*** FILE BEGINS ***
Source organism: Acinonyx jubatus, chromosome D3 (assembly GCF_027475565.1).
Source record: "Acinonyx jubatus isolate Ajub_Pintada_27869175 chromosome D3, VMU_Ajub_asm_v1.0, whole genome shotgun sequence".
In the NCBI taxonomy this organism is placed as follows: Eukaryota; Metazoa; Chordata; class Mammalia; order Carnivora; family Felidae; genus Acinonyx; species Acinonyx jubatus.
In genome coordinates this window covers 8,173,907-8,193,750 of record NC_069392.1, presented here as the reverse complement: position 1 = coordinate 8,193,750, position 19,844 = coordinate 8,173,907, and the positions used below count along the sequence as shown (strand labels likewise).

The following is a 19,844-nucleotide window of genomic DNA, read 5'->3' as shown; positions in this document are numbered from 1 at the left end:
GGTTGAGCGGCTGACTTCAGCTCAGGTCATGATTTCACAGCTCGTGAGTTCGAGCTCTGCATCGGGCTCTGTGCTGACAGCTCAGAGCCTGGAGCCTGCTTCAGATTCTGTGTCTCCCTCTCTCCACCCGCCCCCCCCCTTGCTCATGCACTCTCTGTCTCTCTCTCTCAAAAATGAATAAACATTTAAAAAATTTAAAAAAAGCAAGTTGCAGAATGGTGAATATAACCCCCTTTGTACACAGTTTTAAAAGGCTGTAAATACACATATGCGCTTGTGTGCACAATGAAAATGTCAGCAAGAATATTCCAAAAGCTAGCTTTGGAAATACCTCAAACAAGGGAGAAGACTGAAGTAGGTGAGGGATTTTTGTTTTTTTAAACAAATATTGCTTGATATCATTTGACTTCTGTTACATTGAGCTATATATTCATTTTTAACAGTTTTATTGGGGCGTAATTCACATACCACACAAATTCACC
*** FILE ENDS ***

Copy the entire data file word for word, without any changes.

Source organism: Acinonyx jubatus, chromosome D3 (assembly GCF_027475565.1).
Source record: "Acinonyx jubatus isolate Ajub_Pintada_27869175 chromosome D3, VMU_Ajub_asm_v1.0, whole genome shotgun sequence".
In the NCBI taxonomy this organism is placed as follows: Eukaryota; Metazoa; Chordata; class Mammalia; order Carnivora; family Felidae; genus Acinonyx; species Acinonyx jubatus.
In genome coordinates this window covers 8,173,907-8,193,750 of record NC_069392.1, presented here as the reverse complement: position 1 = coordinate 8,193,750, position 19,844 = coordinate 8,173,907, and the positions used below count along the sequence as shown (strand labels likewise).

The following is a 19,844-nucleotide window of genomic DNA, read 5'->3' as shown; positions in this document are numbered from 1 at the left end:
GGTTGAGCGGCTGACTTCAGCTCAGGTCATGATTTCACAGCTCGTGAGTTCGAGCTCTGCATCGGGCTCTGTGCTGACAGCTCAGAGCCTGGAGCCTGCTTCAGATTCTGTGTCTCCCTCTCTCCACCCGCCCCCCCCCTTGCTCATGCACTCTCTGTCTCTCTCTCTCAAAAATGAATAAACATTTAAAAAATTTAAAAAAAGCAAGTTGCAGAATGGTGAATATAACCCCCTTTGTACACAGTTTTAAAAGGCTGTAAATACACATATGCGCTTGTGTGCACAATGAAAATGTCAGCAAGAATATTCCAAAAGCTAGCTTTGGAAATACCTCAAACAAGGGAGAAGACTGAAGTAGGTGAGGGATTTTTGTTTTTTTAAACAAATATTGCTTGATATCATTTGACTTCTGTTACATTGAGCTATATATTCATTTTTAACAGTTTTATTGGGGCGTAATTCACATACCACACAAATTCACC